Three-dimensional vascular smooth muscle orientation as quantitatively assessed by multiphoton microscopy: mouse carotid arteries do show a helix
Research output: Contribution to journal › Article › Academic › peer-review
Smooth muscle cells (SMCs) play a pivotal role in regulating vascular tone in arteries, and are therefore an essential part of constitutive models of the artery wall. In the present study, we developed a method to quantify in 3D the orientation of SMCs in the intact artery wall. We stained cell nuclei in excised mouse carotid arteries mounted between micropipettes and imaged these in 3D using two-photon laser scanning microscopy. A clustering method was used to identify individual nuclei. Orientations of these nuclei (as a representative of the SMC orientations) were found by calculating the inertia matrix eigenvectors. Subsequently, SMC locations and orientations were converted to cylindrical and spherical coordinate systems, respectively. We found SMCs to be arranged in two distinct layers. For each of these layers, SMC orientations were described by a Bingham distribution. Distributions showed a statistically significant helical and transversal angular component in both inner and outer layers. In conclusion, this study demonstrates that SMC orientation can be quantified in 3D, and shows a distinct helical as well as transversal orientation. The acquired distribution data are essential to improve current constitutive models of the artery wall, by describing physiological SMC orientation and dispersion.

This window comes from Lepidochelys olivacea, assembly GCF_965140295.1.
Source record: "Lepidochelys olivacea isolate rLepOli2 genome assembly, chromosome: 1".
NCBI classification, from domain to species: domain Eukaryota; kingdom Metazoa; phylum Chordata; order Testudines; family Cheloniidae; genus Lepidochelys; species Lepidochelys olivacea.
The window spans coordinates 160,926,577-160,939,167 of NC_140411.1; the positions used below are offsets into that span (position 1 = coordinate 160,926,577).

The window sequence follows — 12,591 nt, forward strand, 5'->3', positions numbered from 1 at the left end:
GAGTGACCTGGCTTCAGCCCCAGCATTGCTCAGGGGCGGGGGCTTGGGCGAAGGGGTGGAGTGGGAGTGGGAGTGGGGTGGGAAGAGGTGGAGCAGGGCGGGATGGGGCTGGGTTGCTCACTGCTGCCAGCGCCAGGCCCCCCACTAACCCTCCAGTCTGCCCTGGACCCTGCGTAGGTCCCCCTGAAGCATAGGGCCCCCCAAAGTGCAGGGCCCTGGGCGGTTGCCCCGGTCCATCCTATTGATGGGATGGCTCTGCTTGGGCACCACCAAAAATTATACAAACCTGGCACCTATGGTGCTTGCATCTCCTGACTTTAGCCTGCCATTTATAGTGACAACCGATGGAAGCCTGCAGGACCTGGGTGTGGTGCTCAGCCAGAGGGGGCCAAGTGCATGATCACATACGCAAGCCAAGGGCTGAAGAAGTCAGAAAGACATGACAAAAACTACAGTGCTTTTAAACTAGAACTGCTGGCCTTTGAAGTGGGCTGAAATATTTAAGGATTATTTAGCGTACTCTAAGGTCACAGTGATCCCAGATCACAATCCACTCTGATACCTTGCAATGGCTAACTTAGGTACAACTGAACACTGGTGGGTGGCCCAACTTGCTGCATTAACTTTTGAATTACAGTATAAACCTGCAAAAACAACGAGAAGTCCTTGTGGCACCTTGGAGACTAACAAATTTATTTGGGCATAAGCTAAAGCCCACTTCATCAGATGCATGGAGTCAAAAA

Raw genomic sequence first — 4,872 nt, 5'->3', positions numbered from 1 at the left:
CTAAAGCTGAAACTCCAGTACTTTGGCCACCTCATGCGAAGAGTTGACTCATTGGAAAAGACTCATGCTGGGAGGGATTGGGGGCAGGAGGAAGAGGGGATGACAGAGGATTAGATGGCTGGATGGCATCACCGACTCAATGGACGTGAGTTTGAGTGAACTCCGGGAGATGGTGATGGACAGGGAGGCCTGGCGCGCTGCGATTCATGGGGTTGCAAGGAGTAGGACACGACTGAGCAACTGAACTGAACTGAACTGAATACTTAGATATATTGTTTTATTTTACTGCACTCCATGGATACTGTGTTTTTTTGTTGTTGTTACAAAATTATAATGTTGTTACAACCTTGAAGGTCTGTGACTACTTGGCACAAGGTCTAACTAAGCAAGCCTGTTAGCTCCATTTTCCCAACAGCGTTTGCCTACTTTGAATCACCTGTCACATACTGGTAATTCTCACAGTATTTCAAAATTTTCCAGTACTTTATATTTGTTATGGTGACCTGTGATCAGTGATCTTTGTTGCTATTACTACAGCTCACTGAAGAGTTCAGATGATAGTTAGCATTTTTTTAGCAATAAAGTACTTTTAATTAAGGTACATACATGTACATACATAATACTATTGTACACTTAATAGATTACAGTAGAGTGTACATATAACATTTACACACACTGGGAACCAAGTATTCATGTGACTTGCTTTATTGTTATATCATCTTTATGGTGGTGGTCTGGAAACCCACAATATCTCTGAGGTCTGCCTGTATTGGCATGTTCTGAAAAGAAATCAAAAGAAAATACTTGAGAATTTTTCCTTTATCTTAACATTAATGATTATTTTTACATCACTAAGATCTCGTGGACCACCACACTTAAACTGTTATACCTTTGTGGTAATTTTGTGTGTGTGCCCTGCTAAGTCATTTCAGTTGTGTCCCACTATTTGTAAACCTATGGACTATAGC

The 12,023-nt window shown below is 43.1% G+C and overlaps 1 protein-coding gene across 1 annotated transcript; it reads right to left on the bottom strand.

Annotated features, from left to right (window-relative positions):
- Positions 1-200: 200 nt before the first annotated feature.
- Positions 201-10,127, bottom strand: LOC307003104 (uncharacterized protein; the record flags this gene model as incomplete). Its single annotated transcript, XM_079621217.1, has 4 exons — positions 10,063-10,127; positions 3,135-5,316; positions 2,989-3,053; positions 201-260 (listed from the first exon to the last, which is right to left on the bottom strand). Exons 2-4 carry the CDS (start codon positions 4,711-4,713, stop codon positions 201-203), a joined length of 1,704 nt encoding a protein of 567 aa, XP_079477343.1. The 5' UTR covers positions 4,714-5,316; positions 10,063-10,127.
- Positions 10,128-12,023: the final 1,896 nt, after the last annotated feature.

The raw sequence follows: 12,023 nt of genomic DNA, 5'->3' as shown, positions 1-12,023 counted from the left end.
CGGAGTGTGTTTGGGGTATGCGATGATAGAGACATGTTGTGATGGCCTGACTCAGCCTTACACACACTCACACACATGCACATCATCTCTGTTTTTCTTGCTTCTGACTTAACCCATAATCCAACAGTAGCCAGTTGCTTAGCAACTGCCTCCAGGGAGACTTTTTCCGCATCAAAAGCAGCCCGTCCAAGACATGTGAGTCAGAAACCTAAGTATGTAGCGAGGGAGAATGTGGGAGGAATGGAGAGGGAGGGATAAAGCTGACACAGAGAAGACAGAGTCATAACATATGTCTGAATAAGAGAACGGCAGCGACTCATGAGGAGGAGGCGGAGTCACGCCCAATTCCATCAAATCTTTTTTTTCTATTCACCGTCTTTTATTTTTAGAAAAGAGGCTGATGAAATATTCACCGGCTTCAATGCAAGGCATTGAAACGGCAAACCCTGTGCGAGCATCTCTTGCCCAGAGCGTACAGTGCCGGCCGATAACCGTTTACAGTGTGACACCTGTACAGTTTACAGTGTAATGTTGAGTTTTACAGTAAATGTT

- Animals, Carotid Arteries, Cell Nucleus, Cell Shape, Cluster Analysis, Male, Mice, Mice, Inbred C57BL, Microscopy, Fluorescence, Multiphoton, Muscle, Smooth, Vascular